I have owned several iPads over the years, from the original to my current 2nd version iPad Mini. I usually only use them to browse the Internet while watching TV or commuting, or to watch the occasional movie.
That being said, I have never used a keyboard with any of my iPad devices. That was until I recently tried out the BrydgeMini, a keyboard designed specifically for the iPad Mini.
I have to say that overall I like the concept, but there comes a point where size really does matter when it comes down to functionality and usability. The BrydgeMini keyboard may be walking the fine line between being functional and being burdensome.
Features of the BrydgeMini Keyboard
Premium aluminum design with backlit keys;
Has a three-month battery life on a single charge;
Two hinges for 180 degrees of positioning to essentially turn your iPad into a laptop; and
Available in gold, silver, and space gray.
What I liked
I will admit, this little keyboard is sleek, and dare I say, adorable (in the …it’s tiny and it’s a keyboard kind of way). There are several features of its design and functionality that I really like.
The backlit keyboard is great, as all backlit keyboards tend to be. It’s very useful when typing in a poorly lit room. There is also a flashing blue light that displays when the keyboard is at 10 percentbattery and ready for a charge.
The keyboard layout is intuitive. Since it is smaller than a standard sized keyboard,some of the keys have to do double, triple, or even quadruple duty. For the keys that have 3+ functions (for example “-_=+” are all one one key) there are clear instructions on how to access the other characters. Once you know the trick, it’s easy.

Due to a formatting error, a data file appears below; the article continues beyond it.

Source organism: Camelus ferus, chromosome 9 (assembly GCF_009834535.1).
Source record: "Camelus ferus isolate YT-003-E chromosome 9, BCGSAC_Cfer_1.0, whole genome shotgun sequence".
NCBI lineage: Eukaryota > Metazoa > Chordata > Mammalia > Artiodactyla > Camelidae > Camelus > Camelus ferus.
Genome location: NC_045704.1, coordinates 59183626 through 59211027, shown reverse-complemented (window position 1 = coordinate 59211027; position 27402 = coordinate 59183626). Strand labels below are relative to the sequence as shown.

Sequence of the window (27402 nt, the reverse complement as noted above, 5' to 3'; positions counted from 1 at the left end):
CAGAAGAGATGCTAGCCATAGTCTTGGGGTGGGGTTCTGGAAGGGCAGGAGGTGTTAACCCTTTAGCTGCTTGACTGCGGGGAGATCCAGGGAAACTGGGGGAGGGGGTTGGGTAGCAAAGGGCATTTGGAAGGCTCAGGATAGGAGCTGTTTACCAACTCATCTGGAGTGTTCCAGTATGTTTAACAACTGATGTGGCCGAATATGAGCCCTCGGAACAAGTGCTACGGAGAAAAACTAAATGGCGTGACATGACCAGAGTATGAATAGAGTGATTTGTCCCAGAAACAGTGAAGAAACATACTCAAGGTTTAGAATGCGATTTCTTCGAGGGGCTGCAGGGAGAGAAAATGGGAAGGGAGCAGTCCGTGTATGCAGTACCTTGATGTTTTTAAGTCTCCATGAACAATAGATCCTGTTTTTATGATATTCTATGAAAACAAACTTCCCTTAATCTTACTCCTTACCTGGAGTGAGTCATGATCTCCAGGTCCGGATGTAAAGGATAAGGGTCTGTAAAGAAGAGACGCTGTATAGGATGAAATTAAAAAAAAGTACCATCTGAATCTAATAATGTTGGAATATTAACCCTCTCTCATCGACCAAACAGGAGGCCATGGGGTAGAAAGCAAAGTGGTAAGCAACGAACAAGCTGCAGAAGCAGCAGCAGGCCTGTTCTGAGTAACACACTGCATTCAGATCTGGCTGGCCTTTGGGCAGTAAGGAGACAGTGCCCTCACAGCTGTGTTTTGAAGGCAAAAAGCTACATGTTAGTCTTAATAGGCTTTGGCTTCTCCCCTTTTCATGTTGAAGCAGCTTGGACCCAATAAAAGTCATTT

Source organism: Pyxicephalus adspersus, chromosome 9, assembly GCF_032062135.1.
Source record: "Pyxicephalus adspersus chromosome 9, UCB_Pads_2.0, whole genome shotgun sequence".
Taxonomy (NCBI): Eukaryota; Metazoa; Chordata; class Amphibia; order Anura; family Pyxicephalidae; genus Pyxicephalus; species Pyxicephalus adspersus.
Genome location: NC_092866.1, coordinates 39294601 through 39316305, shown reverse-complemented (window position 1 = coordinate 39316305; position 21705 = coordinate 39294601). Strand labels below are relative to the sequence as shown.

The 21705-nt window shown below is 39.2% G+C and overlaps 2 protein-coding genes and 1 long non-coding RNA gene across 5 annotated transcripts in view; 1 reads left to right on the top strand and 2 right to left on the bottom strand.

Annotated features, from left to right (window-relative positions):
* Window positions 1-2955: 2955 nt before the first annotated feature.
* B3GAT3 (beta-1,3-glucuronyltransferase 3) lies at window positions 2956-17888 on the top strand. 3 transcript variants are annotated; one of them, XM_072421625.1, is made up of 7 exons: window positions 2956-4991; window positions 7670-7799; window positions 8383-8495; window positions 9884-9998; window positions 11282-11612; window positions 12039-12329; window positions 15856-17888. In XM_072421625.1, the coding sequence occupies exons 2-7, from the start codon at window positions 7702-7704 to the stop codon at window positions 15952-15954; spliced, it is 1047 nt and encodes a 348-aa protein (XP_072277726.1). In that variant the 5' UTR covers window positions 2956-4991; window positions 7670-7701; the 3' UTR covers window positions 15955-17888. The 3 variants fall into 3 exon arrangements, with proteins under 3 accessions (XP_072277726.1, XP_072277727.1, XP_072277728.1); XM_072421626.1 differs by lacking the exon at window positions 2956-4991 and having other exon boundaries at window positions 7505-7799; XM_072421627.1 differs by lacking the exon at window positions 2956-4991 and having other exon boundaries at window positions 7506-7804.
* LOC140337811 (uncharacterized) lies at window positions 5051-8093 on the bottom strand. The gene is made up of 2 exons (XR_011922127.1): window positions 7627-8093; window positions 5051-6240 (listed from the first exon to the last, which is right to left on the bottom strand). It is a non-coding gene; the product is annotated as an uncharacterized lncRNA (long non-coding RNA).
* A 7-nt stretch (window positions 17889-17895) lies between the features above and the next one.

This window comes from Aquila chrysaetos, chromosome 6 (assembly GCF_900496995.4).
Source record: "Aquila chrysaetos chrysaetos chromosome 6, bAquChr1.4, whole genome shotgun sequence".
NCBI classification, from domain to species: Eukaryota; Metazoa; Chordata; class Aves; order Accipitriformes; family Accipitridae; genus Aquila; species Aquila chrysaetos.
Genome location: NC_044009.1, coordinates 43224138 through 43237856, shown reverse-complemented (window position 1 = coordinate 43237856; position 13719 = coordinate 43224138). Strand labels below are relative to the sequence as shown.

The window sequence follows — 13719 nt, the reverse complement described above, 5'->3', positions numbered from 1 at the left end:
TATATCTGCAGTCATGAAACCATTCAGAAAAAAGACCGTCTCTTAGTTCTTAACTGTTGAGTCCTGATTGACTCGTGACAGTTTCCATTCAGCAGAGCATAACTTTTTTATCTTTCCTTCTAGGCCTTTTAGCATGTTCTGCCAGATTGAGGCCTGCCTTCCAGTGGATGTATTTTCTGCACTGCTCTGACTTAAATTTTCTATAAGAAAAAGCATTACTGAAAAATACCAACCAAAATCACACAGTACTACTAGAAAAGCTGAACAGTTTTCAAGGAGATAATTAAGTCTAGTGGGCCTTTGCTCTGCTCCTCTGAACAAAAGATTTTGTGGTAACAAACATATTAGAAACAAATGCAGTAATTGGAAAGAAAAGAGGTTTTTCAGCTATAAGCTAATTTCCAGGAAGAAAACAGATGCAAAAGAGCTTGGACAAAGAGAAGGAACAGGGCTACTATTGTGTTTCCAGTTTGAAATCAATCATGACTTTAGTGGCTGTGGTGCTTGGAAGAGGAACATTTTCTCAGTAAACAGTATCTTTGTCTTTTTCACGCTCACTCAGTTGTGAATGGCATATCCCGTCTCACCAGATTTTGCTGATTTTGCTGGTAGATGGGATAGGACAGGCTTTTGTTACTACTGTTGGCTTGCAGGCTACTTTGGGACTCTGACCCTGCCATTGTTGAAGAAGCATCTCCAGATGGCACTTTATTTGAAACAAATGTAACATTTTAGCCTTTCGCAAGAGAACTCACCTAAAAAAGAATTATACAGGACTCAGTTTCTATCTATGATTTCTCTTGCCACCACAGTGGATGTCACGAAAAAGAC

It’s compact. The width of the keyboard is almost exactly the same width as the iPad Mini, so when you close them together with the keyboard attached, the total width is less than 2 centimeters thick, which makes it very portable.
It’s flexible and versatile. The hinges provide 180-degree movement so that you can completely close the iPad Mini like a clamshell as well as completely open it to lay them both flat.
Where It Can Improve
The keyboard feels cramped. It’s clear that some design work went into configuring the traditional QWERTY keyboard for the space it needs to be able to occupy. Some of the keys are narrower to make room for the letter keys which they tried to keep as large as possible. However, when typing with it, I had trouble getting used to how close together my fingers felt…I kept having to look down at the keyboard to make sure they were on the correct keys.
The hinges are stiff. While the hinges do make for some versatility in position, they are very stiff which makes it hard to open and close. This may seem minor, but I had one instance where I tried opening the keyboard while standing up and my iPad ended up slipping from my hands and dropping to the floor (thank god for carpeting) because I was trying to hard to pry the two pieces apart.
It’s heavy. My initial guess was that it weight slightly less than my iPad Mini, but when I weighed it, it was actually about 1.5 ounces heavier. While relatively speaking, it’s a lightweight device, when you put them together it’s like you’re carrying two iPad Minis.
With a $129 price tag, and the fact that I don’t have much of a need to type with my iPad Mini, I, personally, wouldn’t run out and buy this keyboard. I can see how it could be useful for those who are constantly on the go, cannot bear the weight of carrying around a laptop, and have a lot of emails, blog posts, and documents to write. I also believe that a couple of the cons I listed, particularly the stiff hinges and cramped keypad, could get easier over time. The hinges might loosen up with a lot of use, and it could be relatively easy for some people to adapt to the small keyboard. With nothing to compare it to, I would likely test out a few keyboards before committing to one.